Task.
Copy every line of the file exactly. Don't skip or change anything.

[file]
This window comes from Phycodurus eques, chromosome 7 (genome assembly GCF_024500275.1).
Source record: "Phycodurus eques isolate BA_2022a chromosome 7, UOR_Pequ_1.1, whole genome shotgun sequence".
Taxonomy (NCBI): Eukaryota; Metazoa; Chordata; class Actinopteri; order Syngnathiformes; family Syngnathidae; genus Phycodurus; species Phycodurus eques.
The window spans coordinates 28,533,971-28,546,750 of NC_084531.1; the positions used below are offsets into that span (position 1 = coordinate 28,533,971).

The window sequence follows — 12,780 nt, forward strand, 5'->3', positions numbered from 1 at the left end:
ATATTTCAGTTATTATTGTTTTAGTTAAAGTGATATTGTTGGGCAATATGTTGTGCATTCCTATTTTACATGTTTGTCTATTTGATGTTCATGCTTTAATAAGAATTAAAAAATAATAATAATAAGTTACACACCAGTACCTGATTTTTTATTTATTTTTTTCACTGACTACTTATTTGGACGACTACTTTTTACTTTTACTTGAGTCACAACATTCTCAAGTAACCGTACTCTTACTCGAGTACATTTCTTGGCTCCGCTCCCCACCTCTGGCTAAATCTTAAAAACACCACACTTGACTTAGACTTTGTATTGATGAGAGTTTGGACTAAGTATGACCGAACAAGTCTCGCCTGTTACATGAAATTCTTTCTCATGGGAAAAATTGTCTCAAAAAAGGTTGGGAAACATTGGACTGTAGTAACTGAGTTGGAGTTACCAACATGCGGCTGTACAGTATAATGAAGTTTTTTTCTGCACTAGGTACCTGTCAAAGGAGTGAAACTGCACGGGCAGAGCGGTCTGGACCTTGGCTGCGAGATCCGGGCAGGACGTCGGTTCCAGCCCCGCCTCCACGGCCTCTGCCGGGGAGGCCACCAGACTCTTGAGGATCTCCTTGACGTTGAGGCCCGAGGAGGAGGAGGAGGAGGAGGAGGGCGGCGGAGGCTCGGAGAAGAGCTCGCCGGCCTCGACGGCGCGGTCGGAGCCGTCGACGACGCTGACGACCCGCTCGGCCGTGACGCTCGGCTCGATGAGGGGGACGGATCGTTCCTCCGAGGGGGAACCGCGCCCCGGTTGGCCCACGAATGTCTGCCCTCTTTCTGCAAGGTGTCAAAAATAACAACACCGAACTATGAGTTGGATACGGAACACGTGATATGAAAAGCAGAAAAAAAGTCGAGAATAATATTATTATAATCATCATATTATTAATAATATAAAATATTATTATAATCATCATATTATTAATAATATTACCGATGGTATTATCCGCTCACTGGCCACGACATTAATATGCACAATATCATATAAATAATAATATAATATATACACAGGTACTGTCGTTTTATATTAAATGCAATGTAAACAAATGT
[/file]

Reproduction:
This window comes from Phycodurus eques, chromosome 7 (genome assembly GCF_024500275.1).
Source record: "Phycodurus eques isolate BA_2022a chromosome 7, UOR_Pequ_1.1, whole genome shotgun sequence".
Taxonomy (NCBI): Eukaryota; Metazoa; Chordata; class Actinopteri; order Syngnathiformes; family Syngnathidae; genus Phycodurus; species Phycodurus eques.
The window spans coordinates 28,533,971-28,546,750 of NC_084531.1; the positions used below are offsets into that span (position 1 = coordinate 28,533,971).

The window sequence follows — 12,780 nt, forward strand, 5'->3', positions numbered from 1 at the left end:
ATATTTCAGTTATTATTGTTTTAGTTAAAGTGATATTGTTGGGCAATATGTTGTGCATTCCTATTTTACATGTTTGTCTATTTGATGTTCATGCTTTAATAAGAATTAAAAAATAATAATAATAAGTTACACACCAGTACCTGATTTTTTATTTATTTTTTTCACTGACTACTTATTTGGACGACTACTTTTTACTTTTACTTGAGTCACAACATTCTCAAGTAACCGTACTCTTACTCGAGTACATTTCTTGGCTCCGCTCCCCACCTCTGGCTAAATCTTAAAAACACCACACTTGACTTAGACTTTGTATTGATGAGAGTTTGGACTAAGTATGACCGAACAAGTCTCGCCTGTTACATGAAATTCTTTCTCATGGGAAAAATTGTCTCAAAAAAGGTTGGGAAACATTGGACTGTAGTAACTGAGTTGGAGTTACCAACATGCGGCTGTACAGTATAATGAAGTTTTTTTCTGCACTAGGTACCTGTCAAAGGAGTGAAACTGCACGGGCAGAGCGGTCTGGACCTTGGCTGCGAGATCCGGGCAGGACGTCGGTTCCAGCCCCGCCTCCACGGCCTCTGCCGGGGAGGCCACCAGACTCTTGAGGATCTCCTTGACGTTGAGGCCCGAGGAGGAGGAGGAGGAGGAGGAGGGCGGCGGAGGCTCGGAGAAGAGCTCGCCGGCCTCGACGGCGCGGTCGGAGCCGTCGACGACGCTGACGACCCGCTCGGCCGTGACGCTCGGCTCGATGAGGGGGACGGATCGTTCCTCCGAGGGGGAACCGCGCCCCGGTTGGCCCACGAATGTCTGCCCTCTTTCTGCAAGGTGTCAAAAATAACAACACCGAACTATGAGTTGGATACGGAACACGTGATATGAAAAGCAGAAAAAAAGTCGAGAATAATATTATTATAATCATCATATTATTAATAATATAAAATATTATTATAATCATCATATTATTAATAATATTACCGATGGTATTATCCGCTCACTGGCCACGACATTAATATGCACAATATCATATAAATAATAATATAATATATACACAGGTACTGTCGTTTTATATTAAATGCAATGTAAACAAATGT